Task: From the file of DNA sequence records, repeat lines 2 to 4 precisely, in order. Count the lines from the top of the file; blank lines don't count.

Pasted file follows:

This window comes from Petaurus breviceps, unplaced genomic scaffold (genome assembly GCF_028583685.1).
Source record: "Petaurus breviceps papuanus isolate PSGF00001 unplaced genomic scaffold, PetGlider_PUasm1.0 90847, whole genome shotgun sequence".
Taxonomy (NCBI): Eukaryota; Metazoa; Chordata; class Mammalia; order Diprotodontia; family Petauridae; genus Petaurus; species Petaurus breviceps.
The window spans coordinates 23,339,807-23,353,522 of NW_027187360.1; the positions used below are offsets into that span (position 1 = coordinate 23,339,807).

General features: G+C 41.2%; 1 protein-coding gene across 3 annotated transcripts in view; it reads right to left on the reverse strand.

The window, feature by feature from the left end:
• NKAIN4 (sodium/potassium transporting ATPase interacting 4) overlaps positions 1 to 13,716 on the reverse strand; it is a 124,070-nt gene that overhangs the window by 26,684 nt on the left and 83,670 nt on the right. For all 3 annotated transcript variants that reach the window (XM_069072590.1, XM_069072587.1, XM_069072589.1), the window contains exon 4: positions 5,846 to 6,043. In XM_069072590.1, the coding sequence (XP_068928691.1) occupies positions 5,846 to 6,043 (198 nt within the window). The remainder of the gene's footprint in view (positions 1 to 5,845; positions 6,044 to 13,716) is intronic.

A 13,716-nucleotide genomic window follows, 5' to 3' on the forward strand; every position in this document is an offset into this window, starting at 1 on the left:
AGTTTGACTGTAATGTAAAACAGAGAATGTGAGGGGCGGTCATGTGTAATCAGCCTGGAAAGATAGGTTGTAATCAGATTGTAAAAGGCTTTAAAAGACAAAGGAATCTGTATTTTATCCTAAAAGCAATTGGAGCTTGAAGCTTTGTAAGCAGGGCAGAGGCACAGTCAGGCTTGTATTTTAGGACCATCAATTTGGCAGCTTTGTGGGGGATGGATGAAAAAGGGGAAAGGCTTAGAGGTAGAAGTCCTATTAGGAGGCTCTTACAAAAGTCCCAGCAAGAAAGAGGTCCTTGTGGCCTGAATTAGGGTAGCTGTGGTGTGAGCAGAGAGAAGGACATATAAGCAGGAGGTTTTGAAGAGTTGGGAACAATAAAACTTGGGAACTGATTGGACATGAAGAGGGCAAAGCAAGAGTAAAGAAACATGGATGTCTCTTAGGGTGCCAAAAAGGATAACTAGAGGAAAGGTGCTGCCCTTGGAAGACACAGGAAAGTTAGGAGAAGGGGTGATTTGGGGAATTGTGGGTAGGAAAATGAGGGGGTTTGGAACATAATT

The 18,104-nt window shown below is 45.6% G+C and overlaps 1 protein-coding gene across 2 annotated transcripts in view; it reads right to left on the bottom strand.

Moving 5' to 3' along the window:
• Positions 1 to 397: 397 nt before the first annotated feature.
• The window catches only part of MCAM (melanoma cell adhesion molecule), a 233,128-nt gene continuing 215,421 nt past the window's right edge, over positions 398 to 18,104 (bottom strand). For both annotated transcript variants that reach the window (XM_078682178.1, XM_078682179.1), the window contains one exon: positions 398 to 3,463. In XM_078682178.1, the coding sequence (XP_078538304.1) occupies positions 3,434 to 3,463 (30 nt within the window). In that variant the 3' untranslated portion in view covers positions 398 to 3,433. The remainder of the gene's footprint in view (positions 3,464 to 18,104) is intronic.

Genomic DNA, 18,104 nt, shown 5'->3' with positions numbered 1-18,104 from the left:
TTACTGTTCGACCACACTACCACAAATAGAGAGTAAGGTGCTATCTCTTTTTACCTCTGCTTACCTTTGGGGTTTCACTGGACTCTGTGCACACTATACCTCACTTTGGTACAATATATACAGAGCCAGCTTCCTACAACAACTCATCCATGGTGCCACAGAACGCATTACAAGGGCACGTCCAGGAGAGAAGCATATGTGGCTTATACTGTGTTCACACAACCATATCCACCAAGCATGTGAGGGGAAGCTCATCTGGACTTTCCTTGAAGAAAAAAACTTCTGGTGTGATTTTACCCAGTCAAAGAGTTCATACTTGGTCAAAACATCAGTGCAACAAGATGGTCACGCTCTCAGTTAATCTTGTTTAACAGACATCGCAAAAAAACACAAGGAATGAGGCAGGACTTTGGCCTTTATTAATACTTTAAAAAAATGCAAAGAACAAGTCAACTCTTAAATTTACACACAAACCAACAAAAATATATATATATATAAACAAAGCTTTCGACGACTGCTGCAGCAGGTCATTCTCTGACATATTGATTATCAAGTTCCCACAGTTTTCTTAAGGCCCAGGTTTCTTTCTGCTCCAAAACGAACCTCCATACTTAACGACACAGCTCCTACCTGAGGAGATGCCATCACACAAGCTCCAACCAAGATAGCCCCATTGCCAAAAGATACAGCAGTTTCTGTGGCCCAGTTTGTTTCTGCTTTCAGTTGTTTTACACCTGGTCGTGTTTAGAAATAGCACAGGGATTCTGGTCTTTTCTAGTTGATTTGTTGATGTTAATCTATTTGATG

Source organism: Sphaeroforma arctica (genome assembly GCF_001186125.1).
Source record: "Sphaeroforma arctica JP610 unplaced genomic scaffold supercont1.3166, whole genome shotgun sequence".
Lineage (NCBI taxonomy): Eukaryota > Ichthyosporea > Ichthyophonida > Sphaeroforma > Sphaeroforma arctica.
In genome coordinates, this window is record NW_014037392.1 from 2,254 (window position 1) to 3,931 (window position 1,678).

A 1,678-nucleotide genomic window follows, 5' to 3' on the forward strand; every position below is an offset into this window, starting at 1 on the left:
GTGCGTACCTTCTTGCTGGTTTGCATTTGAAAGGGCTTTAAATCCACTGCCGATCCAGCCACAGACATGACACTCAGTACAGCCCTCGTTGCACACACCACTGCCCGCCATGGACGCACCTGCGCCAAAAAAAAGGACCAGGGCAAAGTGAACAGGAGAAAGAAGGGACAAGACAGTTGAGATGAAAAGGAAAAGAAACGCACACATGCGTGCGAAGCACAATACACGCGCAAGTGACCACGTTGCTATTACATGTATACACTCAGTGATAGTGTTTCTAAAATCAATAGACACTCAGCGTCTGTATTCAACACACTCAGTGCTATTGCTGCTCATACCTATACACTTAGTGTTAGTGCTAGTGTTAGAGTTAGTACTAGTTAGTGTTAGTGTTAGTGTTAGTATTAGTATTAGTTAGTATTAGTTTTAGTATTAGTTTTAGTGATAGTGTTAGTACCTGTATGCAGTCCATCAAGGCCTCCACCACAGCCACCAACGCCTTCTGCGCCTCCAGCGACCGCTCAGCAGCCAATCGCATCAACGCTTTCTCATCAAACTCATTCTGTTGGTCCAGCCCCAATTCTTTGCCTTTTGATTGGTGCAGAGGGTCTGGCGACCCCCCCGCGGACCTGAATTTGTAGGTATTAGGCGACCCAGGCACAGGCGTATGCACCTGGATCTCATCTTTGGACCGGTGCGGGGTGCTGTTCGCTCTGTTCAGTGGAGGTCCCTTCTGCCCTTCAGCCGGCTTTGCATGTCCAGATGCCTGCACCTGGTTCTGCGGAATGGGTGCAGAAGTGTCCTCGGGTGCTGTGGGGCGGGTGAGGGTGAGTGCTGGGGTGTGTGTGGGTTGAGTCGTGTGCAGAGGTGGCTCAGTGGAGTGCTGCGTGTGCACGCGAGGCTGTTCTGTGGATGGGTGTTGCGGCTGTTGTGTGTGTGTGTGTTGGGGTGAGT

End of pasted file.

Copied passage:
Source record: "Petaurus breviceps papuanus isolate PSGF00001 unplaced genomic scaffold, PetGlider_PUasm1.0 90847, whole genome shotgun sequence".
Taxonomy (NCBI): Eukaryota; Metazoa; Chordata; class Mammalia; order Diprotodontia; family Petauridae; genus Petaurus; species Petaurus breviceps.
The window spans coordinates 23,339,807-23,353,522 of NW_027187360.1; the positions used below are offsets into that span (position 1 = coordinate 23,339,807).